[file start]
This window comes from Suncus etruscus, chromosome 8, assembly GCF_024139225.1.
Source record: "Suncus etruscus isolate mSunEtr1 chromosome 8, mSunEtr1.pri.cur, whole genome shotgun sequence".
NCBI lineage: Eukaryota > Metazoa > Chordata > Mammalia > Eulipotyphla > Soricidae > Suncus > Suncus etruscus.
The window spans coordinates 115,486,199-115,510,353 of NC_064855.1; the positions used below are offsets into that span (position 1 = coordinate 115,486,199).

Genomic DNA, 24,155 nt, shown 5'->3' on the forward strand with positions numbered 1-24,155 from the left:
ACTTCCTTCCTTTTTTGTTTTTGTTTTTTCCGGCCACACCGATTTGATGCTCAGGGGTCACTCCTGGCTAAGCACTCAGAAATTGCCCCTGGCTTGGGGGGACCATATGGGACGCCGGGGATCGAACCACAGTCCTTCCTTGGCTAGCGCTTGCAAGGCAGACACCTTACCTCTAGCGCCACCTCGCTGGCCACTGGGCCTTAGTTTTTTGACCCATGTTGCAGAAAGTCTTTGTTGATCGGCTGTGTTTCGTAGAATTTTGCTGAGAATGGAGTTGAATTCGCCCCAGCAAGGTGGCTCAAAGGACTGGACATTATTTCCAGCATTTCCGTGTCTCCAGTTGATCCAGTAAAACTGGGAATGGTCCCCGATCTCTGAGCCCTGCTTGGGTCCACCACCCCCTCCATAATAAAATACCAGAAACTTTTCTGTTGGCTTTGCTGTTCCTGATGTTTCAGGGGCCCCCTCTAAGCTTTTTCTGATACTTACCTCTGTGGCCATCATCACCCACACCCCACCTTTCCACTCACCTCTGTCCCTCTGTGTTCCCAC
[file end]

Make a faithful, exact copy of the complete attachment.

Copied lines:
This window comes from Suncus etruscus, chromosome 8, assembly GCF_024139225.1.
Source record: "Suncus etruscus isolate mSunEtr1 chromosome 8, mSunEtr1.pri.cur, whole genome shotgun sequence".
NCBI lineage: Eukaryota > Metazoa > Chordata > Mammalia > Eulipotyphla > Soricidae > Suncus > Suncus etruscus.
The window spans coordinates 115,486,199-115,510,353 of NC_064855.1; the positions used below are offsets into that span (position 1 = coordinate 115,486,199).

Genomic DNA, 24,155 nt, shown 5'->3' on the forward strand with positions numbered 1-24,155 from the left:
ACTTCCTTCCTTTTTTGTTTTTGTTTTTTCCGGCCACACCGATTTGATGCTCAGGGGTCACTCCTGGCTAAGCACTCAGAAATTGCCCCTGGCTTGGGGGGACCATATGGGACGCCGGGGATCGAACCACAGTCCTTCCTTGGCTAGCGCTTGCAAGGCAGACACCTTACCTCTAGCGCCACCTCGCTGGCCACTGGGCCTTAGTTTTTTGACCCATGTTGCAGAAAGTCTTTGTTGATCGGCTGTGTTTCGTAGAATTTTGCTGAGAATGGAGTTGAATTCGCCCCAGCAAGGTGGCTCAAAGGACTGGACATTATTTCCAGCATTTCCGTGTCTCCAGTTGATCCAGTAAAACTGGGAATGGTCCCCGATCTCTGAGCCCTGCTTGGGTCCACCACCCCCTCCATAATAAAATACCAGAAACTTTTCTGTTGGCTTTGCTGTTCCTGATGTTTCAGGGGCCCCCTCTAAGCTTTTTCTGATACTTACCTCTGTGGCCATCATCACCCACACCCCACCTTTCCACTCACCTCTGTCCCTCTGTGTTCCCAC